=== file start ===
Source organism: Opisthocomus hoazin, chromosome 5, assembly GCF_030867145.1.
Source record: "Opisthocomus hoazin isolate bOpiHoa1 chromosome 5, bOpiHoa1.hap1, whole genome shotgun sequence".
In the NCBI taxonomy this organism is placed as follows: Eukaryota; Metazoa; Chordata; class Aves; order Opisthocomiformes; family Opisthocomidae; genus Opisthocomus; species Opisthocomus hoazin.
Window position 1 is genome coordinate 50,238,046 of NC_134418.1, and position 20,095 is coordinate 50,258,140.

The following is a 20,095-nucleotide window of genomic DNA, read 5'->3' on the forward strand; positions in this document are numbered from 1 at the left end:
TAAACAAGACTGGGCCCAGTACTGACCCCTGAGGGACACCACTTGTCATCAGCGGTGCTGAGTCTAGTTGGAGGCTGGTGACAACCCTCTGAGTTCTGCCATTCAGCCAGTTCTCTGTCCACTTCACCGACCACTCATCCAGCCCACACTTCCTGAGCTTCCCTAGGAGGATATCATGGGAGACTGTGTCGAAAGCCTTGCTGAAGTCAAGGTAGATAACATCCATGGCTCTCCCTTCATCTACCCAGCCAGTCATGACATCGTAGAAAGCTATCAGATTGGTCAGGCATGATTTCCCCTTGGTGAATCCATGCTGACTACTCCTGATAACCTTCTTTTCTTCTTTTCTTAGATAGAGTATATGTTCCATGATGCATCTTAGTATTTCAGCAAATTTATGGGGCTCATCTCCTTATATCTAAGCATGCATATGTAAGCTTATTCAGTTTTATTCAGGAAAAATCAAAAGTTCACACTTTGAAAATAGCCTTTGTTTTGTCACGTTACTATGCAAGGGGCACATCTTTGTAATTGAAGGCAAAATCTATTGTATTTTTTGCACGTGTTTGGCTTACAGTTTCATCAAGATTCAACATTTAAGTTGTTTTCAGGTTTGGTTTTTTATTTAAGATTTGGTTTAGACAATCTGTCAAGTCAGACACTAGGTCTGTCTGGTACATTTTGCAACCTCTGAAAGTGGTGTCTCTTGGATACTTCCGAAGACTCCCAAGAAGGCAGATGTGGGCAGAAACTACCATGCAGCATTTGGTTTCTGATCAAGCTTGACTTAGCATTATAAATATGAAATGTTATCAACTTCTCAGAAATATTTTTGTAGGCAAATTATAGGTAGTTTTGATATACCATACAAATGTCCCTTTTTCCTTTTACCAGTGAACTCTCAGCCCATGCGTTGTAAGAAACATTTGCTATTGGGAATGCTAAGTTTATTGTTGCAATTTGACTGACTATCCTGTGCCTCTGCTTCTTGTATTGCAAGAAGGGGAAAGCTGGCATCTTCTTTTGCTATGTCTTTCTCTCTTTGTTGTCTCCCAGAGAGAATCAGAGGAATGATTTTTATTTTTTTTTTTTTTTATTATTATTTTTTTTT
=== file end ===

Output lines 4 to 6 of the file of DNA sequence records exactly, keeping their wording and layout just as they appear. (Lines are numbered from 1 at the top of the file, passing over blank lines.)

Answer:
Window position 1 is genome coordinate 50,238,046 of NC_134418.1, and position 20,095 is coordinate 50,258,140.

The following is a 20,095-nucleotide window of genomic DNA, read 5'->3' on the forward strand; positions in this document are numbered from 1 at the left end:
TAAACAAGACTGGGCCCAGTACTGACCCCTGAGGGACACCACTTGTCATCAGCGGTGCTGAGTCTAGTTGGAGGCTGGTGACAACCCTCTGAGTTCTGCCATTCAGCCAGTTCTCTGTCCACTTCACCGACCACTCATCCAGCCCACACTTCCTGAGCTTCCCTAGGAGGATATCATGGGAGACTGTGTCGAAAGCCTTGCTGAAGTCAAGGTAGATAACATCCATGGCTCTCCCTTCATCTACCCAGCCAGTCATGACATCGTAGAAAGCTATCAGATTGGTCAGGCATGATTTCCCCTTGGTGAATCCATGCTGACTACTCCTGATAACCTTCTTTTCTTCTTTTCTTAGATAGAGTATATGTTCCATGATGCATCTTAGTATTTCAGCAAATTTATGGGGCTCATCTCCTTATATCTAAGCATGCATATGTAAGCTTATTCAGTTTTATTCAGGAAAAATCAAAAGTTCACACTTTGAAAATAGCCTTTGTTTTGTCACGTTACTATGCAAGGGGCACATCTTTGTAATTGAAGGCAAAATCTATTGTATTTTTTGCACGTGTTTGGCTTACAGTTTCATCAAGATTCAACATTTAAGTTGTTTTCAGGTTTGGTTTTTTATTTAAGATTTGGTTTAGACAATCTGTCAAGTCAGACACTAGGTCTGTCTGGTACATTTTGCAACCTCTGAAAGTGGTGTCTCTTGGATACTTCCGAAGACTCCCAAGAAGGCAGATGTGGGCAGAAACTACCATGCAGCATTTGGTTTCTGATCAAGCTTGACTTAGCATTATAAATATGAAATGTTATCAACTTCTCAGAAATATTTTTGTAGGCAAATTATAGGTAGTTTTGATATACCATACAAATGTCCCTTTTTCCTTTTACCAGTGAACTCTCAGCCCATGCGTTGTAAGAAACATTTGCTATTGGGAATGCTAAGTTTATTGTTGCAATTTGACTGACTATCCTGTGCCTCTGCTTCTTGTATTGCAAGAAGGGGAAAGCTGGCATCTTCTTTTGCTATGTCTTTCTCTCTTTGTTGTCTCCCAGAGAGAATCAGAGGAATGATTTTTATTTTTTTTTTTTTTTATTATTATTTTTTTTT